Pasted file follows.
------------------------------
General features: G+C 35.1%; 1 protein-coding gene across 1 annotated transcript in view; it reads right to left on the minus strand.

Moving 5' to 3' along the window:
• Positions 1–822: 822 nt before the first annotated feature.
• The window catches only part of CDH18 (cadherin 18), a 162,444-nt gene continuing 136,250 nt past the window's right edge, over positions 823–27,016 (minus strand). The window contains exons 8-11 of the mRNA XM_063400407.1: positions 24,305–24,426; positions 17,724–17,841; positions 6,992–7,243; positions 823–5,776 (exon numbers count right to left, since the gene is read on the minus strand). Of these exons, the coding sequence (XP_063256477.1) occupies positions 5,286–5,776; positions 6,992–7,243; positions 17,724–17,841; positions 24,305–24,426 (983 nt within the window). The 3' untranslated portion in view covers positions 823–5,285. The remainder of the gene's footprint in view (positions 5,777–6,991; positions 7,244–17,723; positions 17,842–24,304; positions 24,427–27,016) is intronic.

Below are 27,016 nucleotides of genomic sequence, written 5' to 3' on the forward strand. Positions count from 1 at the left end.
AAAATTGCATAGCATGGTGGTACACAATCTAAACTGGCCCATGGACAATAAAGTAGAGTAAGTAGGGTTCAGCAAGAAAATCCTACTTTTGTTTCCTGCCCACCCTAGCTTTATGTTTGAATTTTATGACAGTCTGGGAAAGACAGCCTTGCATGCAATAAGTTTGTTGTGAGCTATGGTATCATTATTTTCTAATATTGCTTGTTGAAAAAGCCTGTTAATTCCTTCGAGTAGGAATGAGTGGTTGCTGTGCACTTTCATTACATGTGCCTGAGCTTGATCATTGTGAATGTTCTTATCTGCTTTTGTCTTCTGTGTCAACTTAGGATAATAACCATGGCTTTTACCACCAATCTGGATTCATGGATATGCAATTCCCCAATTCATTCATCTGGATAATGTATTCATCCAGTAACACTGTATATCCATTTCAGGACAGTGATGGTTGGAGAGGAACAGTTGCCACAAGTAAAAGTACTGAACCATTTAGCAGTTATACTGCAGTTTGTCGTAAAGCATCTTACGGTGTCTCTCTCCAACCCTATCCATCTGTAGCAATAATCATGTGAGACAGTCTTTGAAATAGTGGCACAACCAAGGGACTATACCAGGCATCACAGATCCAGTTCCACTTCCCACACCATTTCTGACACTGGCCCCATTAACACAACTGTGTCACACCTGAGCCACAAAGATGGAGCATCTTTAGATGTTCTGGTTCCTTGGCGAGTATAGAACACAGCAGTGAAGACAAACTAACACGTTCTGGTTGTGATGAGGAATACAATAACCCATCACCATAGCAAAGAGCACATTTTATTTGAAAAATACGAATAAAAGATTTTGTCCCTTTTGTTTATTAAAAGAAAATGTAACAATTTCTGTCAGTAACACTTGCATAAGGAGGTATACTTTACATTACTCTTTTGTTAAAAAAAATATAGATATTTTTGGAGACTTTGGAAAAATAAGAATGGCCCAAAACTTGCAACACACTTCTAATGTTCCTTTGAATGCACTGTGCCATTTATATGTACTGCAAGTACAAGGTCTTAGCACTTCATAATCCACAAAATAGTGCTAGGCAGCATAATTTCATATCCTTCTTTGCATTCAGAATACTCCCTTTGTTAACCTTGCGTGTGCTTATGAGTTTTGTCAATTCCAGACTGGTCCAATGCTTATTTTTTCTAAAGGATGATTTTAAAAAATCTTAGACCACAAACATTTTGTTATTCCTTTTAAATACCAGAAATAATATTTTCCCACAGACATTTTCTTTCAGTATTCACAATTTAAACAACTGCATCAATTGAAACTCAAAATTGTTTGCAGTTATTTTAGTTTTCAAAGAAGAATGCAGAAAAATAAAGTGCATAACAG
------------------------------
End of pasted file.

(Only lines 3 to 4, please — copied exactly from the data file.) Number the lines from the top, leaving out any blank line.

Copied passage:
• Positions 1–822: 822 nt before the first annotated feature.
• The window catches only part of CDH18 (cadherin 18), a 162,444-nt gene continuing 136,250 nt past the window's right edge, over positions 823–27,016 (minus strand). The window contains exons 8-11 of the mRNA XM_063400407.1: positions 24,305–24,426; positions 17,724–17,841; positions 6,992–7,243; positions 823–5,776 (exon numbers count right to left, since the gene is read on the minus strand). Of these exons, the coding sequence (XP_063256477.1) occupies positions 5,286–5,776; positions 6,992–7,243; positions 17,724–17,841; positions 24,305–24,426 (983 nt within the window). The 3' untranslated portion in view covers positions 823–5,285. The remainder of the gene's footprint in view (positions 5,777–6,991; positions 7,244–17,723; positions 17,842–24,304; positions 24,427–27,016) is intronic.